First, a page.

MEMPHIS, Tenn.– Memphis is known for its diversity and a big part of that is the growing Hispanic American or Latinx community. These days, Mid-Southerners are learning about their many contributions by listening to a new radio show.
Inside Crosstown Concourse, the WYXR Memphis 91.7 logo proudly states “Raised By Sound”.
The ‘sound’ and new radio show emanating from this studio every Saturday night at 8 p.m. is called “La Hora de Sazon” or in English, it means seasoning time.
Behind the mic and adding her blend of musical seasoning is education professional and Latinx community leader Talia Palacio.
“I feel as if life has taken me everywhere from teaching to education to Higher Ed and now one of my special projects and one of my passion projects is hosting La Hora del Sazon on 91.7 FM,” Palacio said.
The music is inspired by her upbringing as a Panamanian American in Memphis and she tells the stories behind classic songs from Central and South American musicians.
“I wanted to share the opportunity with the community and share my experiences growing up bilingual with our 901 and now I’m sharing music that I love and also inviting my friends on the show to share their experiences to educate our community as well about multiculturalism,” Palacio said.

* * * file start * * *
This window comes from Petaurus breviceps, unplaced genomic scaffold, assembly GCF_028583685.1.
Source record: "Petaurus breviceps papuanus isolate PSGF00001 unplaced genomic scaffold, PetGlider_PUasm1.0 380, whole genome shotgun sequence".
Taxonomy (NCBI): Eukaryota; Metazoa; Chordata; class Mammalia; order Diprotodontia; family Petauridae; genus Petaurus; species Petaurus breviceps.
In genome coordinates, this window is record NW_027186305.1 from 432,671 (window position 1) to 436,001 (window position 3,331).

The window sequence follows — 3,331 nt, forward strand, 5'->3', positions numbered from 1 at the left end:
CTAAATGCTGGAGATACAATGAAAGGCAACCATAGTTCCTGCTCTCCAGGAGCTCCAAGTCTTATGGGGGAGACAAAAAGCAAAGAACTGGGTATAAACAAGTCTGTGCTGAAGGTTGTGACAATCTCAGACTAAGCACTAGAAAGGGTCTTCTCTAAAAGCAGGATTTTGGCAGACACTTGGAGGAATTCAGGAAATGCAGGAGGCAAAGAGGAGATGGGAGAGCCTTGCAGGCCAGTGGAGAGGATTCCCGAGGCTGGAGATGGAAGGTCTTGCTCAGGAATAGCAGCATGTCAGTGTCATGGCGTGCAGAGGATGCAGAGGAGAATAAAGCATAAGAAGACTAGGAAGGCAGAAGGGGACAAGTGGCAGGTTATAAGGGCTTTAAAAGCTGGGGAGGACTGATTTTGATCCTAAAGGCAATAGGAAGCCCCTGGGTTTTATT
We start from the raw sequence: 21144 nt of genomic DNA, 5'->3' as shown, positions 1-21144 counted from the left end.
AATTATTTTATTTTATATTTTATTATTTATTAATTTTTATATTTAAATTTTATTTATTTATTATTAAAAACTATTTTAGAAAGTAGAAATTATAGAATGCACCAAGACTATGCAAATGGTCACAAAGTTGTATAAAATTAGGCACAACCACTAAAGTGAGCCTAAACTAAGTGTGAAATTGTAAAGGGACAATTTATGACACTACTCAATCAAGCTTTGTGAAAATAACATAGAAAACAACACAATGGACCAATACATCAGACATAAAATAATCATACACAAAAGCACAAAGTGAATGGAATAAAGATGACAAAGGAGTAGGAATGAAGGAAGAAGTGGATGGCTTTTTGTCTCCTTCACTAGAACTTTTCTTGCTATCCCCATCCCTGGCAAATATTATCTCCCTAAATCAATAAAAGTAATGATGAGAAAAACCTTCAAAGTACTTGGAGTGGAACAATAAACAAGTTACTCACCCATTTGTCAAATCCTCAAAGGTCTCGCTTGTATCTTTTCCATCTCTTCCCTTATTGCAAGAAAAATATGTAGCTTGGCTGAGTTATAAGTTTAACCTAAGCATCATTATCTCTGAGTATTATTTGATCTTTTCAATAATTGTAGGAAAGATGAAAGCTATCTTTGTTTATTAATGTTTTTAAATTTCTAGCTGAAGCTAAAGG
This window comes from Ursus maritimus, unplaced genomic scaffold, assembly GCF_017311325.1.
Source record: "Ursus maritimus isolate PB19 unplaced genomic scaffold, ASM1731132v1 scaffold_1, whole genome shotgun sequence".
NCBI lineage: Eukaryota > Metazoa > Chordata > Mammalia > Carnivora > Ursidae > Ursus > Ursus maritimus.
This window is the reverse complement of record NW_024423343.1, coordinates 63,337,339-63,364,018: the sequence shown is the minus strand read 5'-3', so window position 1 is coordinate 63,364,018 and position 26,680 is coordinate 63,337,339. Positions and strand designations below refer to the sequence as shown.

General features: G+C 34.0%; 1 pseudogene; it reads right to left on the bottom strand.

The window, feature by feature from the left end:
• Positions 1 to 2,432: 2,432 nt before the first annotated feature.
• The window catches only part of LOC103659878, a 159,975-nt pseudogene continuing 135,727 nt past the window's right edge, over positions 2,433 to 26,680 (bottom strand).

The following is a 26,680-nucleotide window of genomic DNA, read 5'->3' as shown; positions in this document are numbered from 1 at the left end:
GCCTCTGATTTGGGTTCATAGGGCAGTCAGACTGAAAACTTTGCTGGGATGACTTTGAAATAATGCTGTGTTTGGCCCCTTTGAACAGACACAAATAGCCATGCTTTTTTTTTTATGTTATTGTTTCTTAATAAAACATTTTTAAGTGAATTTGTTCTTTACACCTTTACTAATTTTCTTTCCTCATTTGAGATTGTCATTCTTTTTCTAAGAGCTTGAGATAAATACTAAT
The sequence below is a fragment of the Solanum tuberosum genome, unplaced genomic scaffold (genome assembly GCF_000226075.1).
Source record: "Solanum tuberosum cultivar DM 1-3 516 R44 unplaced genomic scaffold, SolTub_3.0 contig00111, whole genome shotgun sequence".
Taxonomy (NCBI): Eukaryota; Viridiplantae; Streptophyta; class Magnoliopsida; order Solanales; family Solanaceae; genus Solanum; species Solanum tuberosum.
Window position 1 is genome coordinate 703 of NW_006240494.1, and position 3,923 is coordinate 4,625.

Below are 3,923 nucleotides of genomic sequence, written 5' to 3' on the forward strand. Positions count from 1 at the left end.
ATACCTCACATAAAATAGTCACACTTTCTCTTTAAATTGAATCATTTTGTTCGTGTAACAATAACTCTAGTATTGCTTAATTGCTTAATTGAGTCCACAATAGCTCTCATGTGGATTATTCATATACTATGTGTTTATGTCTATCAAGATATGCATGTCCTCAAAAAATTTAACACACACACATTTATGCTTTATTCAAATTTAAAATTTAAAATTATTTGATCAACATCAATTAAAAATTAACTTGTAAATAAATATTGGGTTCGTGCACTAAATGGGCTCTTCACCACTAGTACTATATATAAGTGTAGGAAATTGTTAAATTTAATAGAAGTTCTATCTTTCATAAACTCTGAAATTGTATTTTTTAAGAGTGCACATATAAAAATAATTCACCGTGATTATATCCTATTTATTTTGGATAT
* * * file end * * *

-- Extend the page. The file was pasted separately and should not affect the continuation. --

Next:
On Saturday night, one of her guests was Edgar Mendez, the founder of Rumba Room, a Salsa and Latin dance club on South Main Street.
Mendez was born in Guatemala and came to Memphis in 2004 to open the Rumba Room.
“The Rumba Room is the only place you’ll see different cultures who don’t speak Spanish at all, but they just enjoy the music, and they get so into it,” he said.
Stories like those are told in this hour-long program that’s been on the air since September 2021 and showcases diverse musical sounds.
“I love the old school Salsa, the old school Celia Cruz, Tito Puente, and one of my favorite all-time is Hector Lavoe,” Palacio said.
The show also reflects the diversity of the Latinx, Latino or Hispanic community in Memphis and those doing extraordinary things in the 901 such as the Cazateatro Bilingual Theatre Group.
“When we do not just play, but also special events we try to focus and do that and show how diverse we are at Latinos, but also say to the community come and enjoy,” said Monica Sanchez, Artist Director with Cazateatro Bilingual Theatre. “This is also for you. You have to learn about us. The more you learn about your neighbors, the less afraid you’re going to be and the stronger we’re going to make our community,”
From dance to music and to Latinx history, Hispanic Heritage isn’t just celebrated for only one month, but throughout the year and on the airwaves at WYXR.
“Whether you are Latino, Hispanic, Latinx…whatever term you identify with, Afro-Latino, we want to make sure our community feels seen and heard and it’s a time where individuals in the community can ask, tell me about your culture. I want to learn more,” Palacio said.